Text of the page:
Would you join a health club that banned skinny members? “Plus-sized only” fitness centers are becoming popular in Canada and could be coming our way. The objective is to provide a place for heavier women to work out that isn’t littered with perfect bums and annoyingly six-packy abs, a place where women with fifty or more pounds to lose can feel a sense of camaraderie, minus that often present feeling of competition in a regular club. (Men are excluded entirely, even if they are portly, gay, and super fun to hang out with.)
I’m content with my weight, but in the last 25 years, I’ve been every size from four to sixteen. I have smashed my share of scales, popped my share of diet pills, and yes, I’ve had my share of skinny-chick-related mini panic-attacks. When you’re single, the world seems populated only “smug marrieds” as Bridget Jones calls them. When you’re heavy, the whole freaking world looks like Jillian Michaels.
It’s not that there is anything really wrong with these clubs, I just wish there wasn’t a demand for them. When I get all wrapped up in comparing myself to those around me, it doesn’t mean my environment needs changing, it means I’m letting my inner Bridget Jones run things.
I’m turning 39 in July, so my inner Bridget currently dislikes every attractive 23 to 26-year-old woman in the entire world. You know, the ones with the skin like crepe paper and laugh lines that actually disappear when they’re done laughing. Their boobs point to the heavens, as if lifted naturally by happy invisible gnomes. Their noses are perfect and pert and probably Swedish. Is there a mall I can go to, club I can work out in, gas station I can drive to, where they don’t exist? Not generally.
If I succeeded in banning all 23 to 26-year-old chicks from my whole entire life, would that make me feel more secure? Would my nose look less … er … Polish?
Here’s my other problem with clubs that kick the skinny chicks out. Skinny chicks aren’t evil.
I have never been discriminated against or excluded from anything for being heavy, so I don’t presume to know how heartbreaking that would be. But I don’t think that gets solved by discriminating against thin women.
Most assumptions we make about thin people are wrong . . . especially the assumption that they are actually fit. We also like to assume that they have all their shit figured out, or that they always feel attractive, or that they’ve done something super-human to get skinny, like eat only romaine lettuce for a year, or run around the world twice.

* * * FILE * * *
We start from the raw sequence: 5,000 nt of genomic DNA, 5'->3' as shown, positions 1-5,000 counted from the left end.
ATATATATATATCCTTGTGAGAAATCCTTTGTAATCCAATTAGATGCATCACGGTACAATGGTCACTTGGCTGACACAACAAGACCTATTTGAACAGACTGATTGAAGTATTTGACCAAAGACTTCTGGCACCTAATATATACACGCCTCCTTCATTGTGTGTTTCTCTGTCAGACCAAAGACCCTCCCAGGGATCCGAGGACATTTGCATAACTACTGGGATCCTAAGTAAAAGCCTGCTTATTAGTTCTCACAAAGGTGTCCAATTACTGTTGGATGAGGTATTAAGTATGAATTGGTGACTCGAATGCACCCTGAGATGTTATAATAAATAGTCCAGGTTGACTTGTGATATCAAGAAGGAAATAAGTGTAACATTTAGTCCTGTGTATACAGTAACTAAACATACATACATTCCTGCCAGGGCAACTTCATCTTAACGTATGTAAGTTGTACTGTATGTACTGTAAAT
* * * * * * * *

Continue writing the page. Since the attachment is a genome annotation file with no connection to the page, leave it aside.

I can’t tell you how many times I’ve been lapped by heavier swimmers than me; same deal with running. (If you’re ever confronted by a hungry bear, I am the girl you want with you.)
In yoga, flexibility and stamina has nothing to do with weight. I’ve learned as much from heavy instructors as I have from thin. We all have something to learn from each other, and it goes both ways. I’d hate to see us segregate because of how fit we appear to be. And just because I’m not heavy doesn’t mean I want to work out with all skinny chicks! (Now look who’s discriminating? Crap.)
Anyway, I recently started following “Tess Munster, plus-sized model” on Facebook, and have developed a mad, unhealthy crush on this woman. Tess (I like to pretend we’re on a first-name basis) is a size 22 powerhouse and budding celeb with the face of a classic fifties pinup angel and gorgeous, thundering, confident heft. Thanks to style, poise, and mad cosmetics skills, she looks far better on her worst days than I do on my best. She’s just got that certain something — plus 13,000 followers and counting — and it doesn’t depend upon where she is or who she’s working out with. She’s just fabulous. It radiates.
If Tess Munster was working out next to me, I might be intimidated as all hell, but I still totally want to work out with her. And carry her bag. And beg her to be my best friend. And then I would be kicked out of her health club not for being thin, but for stalking Tess Munster, Plus-sized Hottie.
Let’s do what we can not to segregate. If you find yourself needing to compare to the treadmill to the right or left of you, just knuckle-bump the poor bastard, heavy or thin, and remember that we’re all basically in the same boat, no matter what it looks like.
Caroline Burau is a freelance writer in White Bear Lake, Minnesota, and author of Sugarfiend and Answering 911: Life in the Hot Seat. You can also follow her on Twitter (@carolineburau) or www.carolineburau.com.